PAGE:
Another former priest notes that taking an explicit oath of celibacy might increase the likelihood of someone acting on preexisting sexual inclinations, or at least intensify the urge- the forbidden becomes more tempting.
As the New York Times reported, some priests find support for following the celibacy rule in therapy groups that allow them to discuss the spiritual and emotional struggles about their vows.
"Sexual thoughts, temptations, attractions, are part of being human," said the Rev. Shawn McKnight. "But it's how you respond to them. We don't do things or engage ourselves in things where sexual gratification will be the end."
That's easier said than done. Sipe conducted an ethnological study of celibate and sexual behavior among Catholic clerics in the United States from 1960 to 1985, and found that half of all priests and Catholic brothers were sexually active at any particular time. Masturbation was the most frequent sexual activity, followed by affairs with women, sex with male companions, and Internet pornography. He also said those numbers have not changed much today.
"Sex is really very close to an addiction. It's a drive that doesn't go away," said Sipe to the New York Times. "If you're going to live without it, you can't live like a normal person. You can't just say one day, 'I'm celibate.' Celibacy is a process. The lack of training is a huge piece of the problem."
In a digression about the Dalai Lama's celibacy in Psychology Today, Dr. Stephen A. Diamond notes that sexual relationships do not necessarily preclude spirituality and peace of mind. Indeed, most religions find healthy sexual expression to aid one's well-being, albeit within certain constraints like marriage.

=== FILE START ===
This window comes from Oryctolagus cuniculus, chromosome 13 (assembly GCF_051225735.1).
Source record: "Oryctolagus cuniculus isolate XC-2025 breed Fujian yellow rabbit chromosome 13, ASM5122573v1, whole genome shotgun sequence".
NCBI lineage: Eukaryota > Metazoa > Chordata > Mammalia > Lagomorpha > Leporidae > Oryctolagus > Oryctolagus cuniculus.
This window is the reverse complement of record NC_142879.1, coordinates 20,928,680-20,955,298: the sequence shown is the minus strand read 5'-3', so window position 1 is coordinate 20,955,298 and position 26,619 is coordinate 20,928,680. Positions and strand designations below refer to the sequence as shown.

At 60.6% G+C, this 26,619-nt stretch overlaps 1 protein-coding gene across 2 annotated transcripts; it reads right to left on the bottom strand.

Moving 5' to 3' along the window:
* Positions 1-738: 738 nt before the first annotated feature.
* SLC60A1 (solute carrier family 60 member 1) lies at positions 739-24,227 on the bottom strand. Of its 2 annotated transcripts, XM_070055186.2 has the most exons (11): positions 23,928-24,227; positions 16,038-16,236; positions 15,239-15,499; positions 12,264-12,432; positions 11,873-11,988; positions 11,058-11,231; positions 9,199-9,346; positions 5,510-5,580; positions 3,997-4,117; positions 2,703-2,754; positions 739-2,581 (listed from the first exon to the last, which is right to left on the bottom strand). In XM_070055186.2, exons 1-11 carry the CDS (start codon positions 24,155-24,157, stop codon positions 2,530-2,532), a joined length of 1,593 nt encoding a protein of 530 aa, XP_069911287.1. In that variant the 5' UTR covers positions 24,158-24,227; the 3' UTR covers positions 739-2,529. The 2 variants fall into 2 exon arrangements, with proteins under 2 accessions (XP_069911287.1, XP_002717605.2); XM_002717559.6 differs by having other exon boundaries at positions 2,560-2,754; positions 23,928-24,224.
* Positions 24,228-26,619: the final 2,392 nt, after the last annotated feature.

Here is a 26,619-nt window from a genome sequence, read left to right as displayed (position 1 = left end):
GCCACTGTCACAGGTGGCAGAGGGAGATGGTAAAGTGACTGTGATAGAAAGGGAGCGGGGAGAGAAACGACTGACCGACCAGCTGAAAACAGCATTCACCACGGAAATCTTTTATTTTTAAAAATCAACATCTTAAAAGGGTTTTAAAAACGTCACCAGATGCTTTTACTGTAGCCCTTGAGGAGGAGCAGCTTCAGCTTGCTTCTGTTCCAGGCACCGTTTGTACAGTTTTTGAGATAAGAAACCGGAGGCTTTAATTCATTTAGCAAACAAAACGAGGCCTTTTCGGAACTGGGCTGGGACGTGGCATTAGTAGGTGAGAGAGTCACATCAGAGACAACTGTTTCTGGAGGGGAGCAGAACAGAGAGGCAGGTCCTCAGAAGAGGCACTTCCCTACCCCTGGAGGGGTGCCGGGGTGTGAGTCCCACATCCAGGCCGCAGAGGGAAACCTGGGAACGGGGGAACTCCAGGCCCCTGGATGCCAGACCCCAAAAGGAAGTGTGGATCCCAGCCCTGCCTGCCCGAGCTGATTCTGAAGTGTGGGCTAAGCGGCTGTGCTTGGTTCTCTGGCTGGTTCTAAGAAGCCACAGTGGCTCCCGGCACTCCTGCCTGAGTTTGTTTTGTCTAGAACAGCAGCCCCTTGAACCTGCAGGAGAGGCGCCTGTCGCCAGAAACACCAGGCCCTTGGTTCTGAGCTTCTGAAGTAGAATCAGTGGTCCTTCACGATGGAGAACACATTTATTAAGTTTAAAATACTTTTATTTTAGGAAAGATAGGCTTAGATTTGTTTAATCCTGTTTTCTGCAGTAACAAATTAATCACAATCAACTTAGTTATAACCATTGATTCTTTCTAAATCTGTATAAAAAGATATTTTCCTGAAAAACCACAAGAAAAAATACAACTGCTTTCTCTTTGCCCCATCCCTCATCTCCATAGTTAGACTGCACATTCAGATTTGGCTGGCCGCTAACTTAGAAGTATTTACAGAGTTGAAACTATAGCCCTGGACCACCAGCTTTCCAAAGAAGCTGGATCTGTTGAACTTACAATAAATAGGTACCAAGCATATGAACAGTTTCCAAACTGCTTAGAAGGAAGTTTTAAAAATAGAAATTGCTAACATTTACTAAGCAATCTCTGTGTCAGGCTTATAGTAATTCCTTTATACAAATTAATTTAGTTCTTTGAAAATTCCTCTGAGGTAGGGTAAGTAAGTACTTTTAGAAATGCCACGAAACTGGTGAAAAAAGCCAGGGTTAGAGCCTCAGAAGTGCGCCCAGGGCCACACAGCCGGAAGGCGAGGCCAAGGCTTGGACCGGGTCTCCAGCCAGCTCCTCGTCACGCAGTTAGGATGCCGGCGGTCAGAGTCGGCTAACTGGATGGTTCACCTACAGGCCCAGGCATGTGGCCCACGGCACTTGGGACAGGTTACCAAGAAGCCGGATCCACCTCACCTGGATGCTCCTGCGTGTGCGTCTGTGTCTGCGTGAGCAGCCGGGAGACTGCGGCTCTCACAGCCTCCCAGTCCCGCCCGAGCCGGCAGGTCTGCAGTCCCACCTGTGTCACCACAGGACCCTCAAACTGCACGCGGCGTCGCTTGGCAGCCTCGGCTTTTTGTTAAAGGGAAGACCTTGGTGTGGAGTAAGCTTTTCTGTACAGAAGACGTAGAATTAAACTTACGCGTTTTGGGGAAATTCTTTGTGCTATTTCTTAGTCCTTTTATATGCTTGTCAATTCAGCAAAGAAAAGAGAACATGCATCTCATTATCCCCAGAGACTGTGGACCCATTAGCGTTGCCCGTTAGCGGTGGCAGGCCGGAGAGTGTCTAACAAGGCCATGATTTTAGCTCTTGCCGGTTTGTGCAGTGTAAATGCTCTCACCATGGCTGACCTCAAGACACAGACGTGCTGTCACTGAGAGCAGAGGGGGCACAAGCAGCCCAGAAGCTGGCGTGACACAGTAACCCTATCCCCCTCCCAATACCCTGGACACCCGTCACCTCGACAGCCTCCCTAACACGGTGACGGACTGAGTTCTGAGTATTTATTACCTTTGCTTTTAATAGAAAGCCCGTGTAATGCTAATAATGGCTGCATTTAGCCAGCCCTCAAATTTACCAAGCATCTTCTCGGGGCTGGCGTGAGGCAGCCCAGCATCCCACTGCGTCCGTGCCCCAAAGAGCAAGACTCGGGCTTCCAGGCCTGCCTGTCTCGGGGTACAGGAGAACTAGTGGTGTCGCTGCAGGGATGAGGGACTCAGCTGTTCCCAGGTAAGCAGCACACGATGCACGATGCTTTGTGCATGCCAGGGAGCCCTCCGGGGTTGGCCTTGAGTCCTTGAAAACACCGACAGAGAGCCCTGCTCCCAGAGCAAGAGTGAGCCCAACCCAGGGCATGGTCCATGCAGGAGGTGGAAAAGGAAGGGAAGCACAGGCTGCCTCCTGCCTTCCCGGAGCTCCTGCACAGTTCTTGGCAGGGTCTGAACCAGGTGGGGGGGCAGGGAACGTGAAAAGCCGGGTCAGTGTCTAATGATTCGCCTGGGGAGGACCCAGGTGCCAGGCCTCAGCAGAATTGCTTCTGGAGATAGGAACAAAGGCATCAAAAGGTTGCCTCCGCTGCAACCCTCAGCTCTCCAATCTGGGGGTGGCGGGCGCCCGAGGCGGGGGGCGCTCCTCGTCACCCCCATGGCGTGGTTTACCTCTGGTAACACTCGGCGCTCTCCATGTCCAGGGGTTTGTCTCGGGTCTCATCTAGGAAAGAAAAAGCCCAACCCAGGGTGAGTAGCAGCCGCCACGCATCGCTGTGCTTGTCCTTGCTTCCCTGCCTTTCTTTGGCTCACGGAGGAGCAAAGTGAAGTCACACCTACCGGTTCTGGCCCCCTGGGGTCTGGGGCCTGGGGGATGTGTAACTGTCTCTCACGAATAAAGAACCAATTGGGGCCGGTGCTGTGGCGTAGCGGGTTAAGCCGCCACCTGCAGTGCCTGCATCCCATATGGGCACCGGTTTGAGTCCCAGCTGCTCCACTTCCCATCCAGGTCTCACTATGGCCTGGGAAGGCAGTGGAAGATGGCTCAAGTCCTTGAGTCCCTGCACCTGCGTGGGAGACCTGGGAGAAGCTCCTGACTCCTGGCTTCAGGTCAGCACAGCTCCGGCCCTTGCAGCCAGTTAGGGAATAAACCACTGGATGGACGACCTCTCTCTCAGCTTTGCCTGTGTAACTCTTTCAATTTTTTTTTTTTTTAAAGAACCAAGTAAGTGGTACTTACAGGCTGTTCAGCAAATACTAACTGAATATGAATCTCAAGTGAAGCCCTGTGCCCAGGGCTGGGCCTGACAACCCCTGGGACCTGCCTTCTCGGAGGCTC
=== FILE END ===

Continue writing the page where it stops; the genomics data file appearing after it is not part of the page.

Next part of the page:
It's clear that many priests struggle greatly to maintain their vows and stick to the celibacy rule. Some fail spectacularly, like Msgr. Kevin Wallin, a popular Connecticut priest who succumbed to crystal meth and sex addiction. Others openly violate them, as do many married priests in Africa.
Catholic celibacy advocates offer principles that can help celibate priests remain psychologically healthy, but most of them are factors that any person, sexually active or not, needs to be happy- strong community, meaningful relationships, stress management, open communication.
"You need affection and human intimacy," said Friar Stephen Wang to the BBC. "I've got some wonderful friends. I get home to see my family every couple of weeks. I escape to the cinema now and then. And I pray. Not to fill the gaps, because some of them can never be filled, but because the love of Christ is something very real and very consoling."
On balance, it seems that an absolute requirement of monastic celibacy sets a psychological burden too difficult for many priests and nuns to practice in reality.
Catholics advocating for the repeal of the priestly celibacy rule may be heartened to note that Pope Francis suggested in a 2012 interview that the Vatican's stance might change:
"Some say, with a certain pragmatism, that we are losing manpower. If, hypothetically, Western Catholicism were to review the issue of celibacy, I think it would do so for cultural reasons (as in the East), not so much as a universal option."
He clarified that for the time being, he favored maintaining the celibacy rule, though he added: "It is a matter of discipline, not of faith. It can change."